Even a mere glimpse of mountains makes my soul want to dance (see photo evidence). This is probably because Toronto lies in a particularly flat area of Canada, so I often play a game with myself and pretend that especially pointy clouds are mountain outlines in the distance. To my delight, Japan had no shortage of mountains—gently rolling hills, snow-capped peaks, and green summits dotted with pines. And as we headed north into the highlands, the views became all the more awe-inspiring.
Our home base was in Yudanaka, a sleepy onsen town where a friendly old couple run a ryokan that is over a hundred years old (probably not too much older than they are). Though it was a little eerie at times, it had many perks like 24hr wooden private onsen baths, dinners with locally-sourced ingredients and traditional decor and yukata. So after perfectly restful nights on the Japanese futons and tatami floors, we’d set off in search of mountain wonders. First, the stoic snow monkeys of Jigokudani Park who tolerate excited humans with grace. And later, the Kurobe Alpine Trail that is traversed by bus, train, funicular and ropeway and takes you up to 3000m, via one surprisingly breathtaking dam and one particularly famous snow corridor.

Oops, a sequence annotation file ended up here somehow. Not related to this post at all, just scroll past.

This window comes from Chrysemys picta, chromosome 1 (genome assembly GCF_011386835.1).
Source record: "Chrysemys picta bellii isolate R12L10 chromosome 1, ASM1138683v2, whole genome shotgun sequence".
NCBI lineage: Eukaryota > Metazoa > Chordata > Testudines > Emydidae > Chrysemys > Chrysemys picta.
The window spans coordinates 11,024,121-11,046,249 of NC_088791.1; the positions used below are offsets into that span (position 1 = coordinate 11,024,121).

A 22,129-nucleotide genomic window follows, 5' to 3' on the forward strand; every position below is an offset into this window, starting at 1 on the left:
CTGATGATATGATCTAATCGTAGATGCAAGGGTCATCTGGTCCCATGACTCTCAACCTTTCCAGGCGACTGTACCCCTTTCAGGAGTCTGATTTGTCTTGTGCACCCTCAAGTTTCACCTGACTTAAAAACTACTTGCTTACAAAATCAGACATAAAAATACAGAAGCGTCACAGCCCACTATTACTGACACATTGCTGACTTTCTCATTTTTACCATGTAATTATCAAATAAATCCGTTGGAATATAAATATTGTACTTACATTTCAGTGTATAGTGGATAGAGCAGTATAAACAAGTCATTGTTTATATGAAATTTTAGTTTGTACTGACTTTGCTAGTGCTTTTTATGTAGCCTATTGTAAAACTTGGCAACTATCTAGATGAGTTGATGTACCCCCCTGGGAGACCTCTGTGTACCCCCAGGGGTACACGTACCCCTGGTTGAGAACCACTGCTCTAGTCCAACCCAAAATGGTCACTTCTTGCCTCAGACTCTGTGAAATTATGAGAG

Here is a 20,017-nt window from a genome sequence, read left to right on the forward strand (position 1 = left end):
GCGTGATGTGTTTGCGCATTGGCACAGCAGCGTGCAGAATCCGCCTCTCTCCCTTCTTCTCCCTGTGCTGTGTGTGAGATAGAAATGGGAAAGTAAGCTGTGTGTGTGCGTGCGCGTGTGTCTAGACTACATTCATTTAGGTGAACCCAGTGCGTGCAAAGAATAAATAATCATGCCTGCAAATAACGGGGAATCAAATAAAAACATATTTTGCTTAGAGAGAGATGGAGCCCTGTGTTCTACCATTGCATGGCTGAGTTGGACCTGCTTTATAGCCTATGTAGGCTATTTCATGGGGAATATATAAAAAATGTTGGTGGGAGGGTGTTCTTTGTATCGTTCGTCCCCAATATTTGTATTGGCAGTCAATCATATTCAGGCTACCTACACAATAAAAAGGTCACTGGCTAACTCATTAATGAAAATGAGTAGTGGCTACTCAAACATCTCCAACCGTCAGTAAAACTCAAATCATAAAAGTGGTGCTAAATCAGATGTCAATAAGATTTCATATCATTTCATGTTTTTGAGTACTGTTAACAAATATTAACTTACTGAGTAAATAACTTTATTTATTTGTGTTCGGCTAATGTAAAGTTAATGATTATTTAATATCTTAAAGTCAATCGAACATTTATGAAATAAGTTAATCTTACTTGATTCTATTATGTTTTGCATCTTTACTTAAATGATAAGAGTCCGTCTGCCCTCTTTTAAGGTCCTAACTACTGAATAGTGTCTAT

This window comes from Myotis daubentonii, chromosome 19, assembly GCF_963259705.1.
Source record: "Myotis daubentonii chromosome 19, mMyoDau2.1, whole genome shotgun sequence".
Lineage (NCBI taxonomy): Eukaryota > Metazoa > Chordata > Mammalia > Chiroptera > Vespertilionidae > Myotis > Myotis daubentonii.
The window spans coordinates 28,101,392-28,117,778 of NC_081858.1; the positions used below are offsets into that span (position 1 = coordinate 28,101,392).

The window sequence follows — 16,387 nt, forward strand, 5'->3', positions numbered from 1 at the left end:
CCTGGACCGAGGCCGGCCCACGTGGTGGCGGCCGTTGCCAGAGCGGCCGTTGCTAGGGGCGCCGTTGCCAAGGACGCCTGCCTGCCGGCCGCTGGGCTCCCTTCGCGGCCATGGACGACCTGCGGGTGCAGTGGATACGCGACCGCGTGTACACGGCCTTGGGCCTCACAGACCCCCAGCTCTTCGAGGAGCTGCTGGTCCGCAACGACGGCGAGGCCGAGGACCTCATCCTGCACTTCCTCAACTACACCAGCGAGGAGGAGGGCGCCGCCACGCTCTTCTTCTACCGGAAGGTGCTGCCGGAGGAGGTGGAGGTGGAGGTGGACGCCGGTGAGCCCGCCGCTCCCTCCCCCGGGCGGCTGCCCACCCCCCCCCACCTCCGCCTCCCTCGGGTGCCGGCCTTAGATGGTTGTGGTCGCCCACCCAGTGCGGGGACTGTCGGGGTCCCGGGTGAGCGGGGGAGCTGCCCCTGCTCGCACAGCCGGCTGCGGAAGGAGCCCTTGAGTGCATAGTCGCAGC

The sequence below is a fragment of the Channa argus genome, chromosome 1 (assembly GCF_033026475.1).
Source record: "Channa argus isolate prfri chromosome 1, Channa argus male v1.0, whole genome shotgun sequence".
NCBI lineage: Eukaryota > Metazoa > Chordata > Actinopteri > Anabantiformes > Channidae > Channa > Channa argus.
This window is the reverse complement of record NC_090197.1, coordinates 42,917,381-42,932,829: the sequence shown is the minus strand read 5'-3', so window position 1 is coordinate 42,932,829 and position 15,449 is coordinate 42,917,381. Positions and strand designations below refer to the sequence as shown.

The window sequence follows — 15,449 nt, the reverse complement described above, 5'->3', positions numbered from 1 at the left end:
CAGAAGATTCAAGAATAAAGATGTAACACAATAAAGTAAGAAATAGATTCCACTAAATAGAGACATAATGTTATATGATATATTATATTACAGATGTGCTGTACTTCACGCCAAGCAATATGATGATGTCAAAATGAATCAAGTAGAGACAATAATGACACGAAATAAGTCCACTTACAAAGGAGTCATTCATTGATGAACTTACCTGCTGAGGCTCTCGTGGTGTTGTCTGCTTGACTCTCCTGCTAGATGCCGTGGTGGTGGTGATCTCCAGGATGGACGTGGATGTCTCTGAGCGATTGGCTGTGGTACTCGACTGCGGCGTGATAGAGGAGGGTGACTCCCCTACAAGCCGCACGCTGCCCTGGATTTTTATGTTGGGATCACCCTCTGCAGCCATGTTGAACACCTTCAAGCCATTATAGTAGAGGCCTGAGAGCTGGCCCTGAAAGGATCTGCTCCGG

Kurobe Tip: #1 If there are only one or two of you travelling, use the ‘individual line-ups’ at stations, you will be ushered past the slow and loud groups of school children and organized tours. Time your trip to avoid peak hours, but be prepared for crowds anyway. #2 Bring sunglasses! The reflection off the snow is seriously blinding (Ken’s super squint below).
Next time… a Nagano oasis and more
BONUS: Watch our insta-video of the snow tunnel.